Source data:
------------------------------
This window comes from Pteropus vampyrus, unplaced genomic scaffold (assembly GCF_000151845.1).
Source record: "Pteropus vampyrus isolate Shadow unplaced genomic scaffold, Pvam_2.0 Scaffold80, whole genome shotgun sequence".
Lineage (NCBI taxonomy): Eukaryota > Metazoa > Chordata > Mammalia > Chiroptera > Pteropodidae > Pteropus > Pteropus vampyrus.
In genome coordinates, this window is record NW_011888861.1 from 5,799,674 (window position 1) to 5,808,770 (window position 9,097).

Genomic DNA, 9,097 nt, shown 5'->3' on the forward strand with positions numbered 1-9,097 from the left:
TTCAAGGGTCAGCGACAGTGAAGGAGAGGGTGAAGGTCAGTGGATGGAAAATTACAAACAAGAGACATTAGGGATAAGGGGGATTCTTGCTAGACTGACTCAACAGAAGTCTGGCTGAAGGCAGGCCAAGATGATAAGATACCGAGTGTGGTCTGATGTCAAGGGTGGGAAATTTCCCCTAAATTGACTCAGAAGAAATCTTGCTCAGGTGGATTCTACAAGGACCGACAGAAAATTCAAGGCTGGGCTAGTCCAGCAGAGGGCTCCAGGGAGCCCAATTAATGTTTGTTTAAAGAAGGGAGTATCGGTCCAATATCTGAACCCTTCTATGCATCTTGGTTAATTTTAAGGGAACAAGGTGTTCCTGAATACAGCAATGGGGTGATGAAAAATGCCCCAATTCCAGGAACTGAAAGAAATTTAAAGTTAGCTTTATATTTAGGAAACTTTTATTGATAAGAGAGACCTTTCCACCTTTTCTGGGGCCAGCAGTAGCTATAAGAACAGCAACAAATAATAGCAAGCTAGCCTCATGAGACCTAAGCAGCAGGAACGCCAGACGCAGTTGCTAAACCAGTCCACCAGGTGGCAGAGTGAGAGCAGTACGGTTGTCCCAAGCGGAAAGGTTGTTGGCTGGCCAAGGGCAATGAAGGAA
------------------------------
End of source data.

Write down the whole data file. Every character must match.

This window comes from Pteropus vampyrus, unplaced genomic scaffold (assembly GCF_000151845.1).
Source record: "Pteropus vampyrus isolate Shadow unplaced genomic scaffold, Pvam_2.0 Scaffold80, whole genome shotgun sequence".
Lineage (NCBI taxonomy): Eukaryota > Metazoa > Chordata > Mammalia > Chiroptera > Pteropodidae > Pteropus > Pteropus vampyrus.
In genome coordinates, this window is record NW_011888861.1 from 5,799,674 (window position 1) to 5,808,770 (window position 9,097).

Genomic DNA, 9,097 nt, shown 5'->3' on the forward strand with positions numbered 1-9,097 from the left:
TTCAAGGGTCAGCGACAGTGAAGGAGAGGGTGAAGGTCAGTGGATGGAAAATTACAAACAAGAGACATTAGGGATAAGGGGGATTCTTGCTAGACTGACTCAACAGAAGTCTGGCTGAAGGCAGGCCAAGATGATAAGATACCGAGTGTGGTCTGATGTCAAGGGTGGGAAATTTCCCCTAAATTGACTCAGAAGAAATCTTGCTCAGGTGGATTCTACAAGGACCGACAGAAAATTCAAGGCTGGGCTAGTCCAGCAGAGGGCTCCAGGGAGCCCAATTAATGTTTGTTTAAAGAAGGGAGTATCGGTCCAATATCTGAACCCTTCTATGCATCTTGGTTAATTTTAAGGGAACAAGGTGTTCCTGAATACAGCAATGGGGTGATGAAAAATGCCCCAATTCCAGGAACTGAAAGAAATTTAAAGTTAGCTTTATATTTAGGAAACTTTTATTGATAAGAGAGACCTTTCCACCTTTTCTGGGGCCAGCAGTAGCTATAAGAACAGCAACAAATAATAGCAAGCTAGCCTCATGAGACCTAAGCAGCAGGAACGCCAGACGCAGTTGCTAAACCAGTCCACCAGGTGGCAGAGTGAGAGCAGTACGGTTGTCCCAAGCGGAAAGGTTGTTGGCTGGCCAAGGGCAATGAAGGAA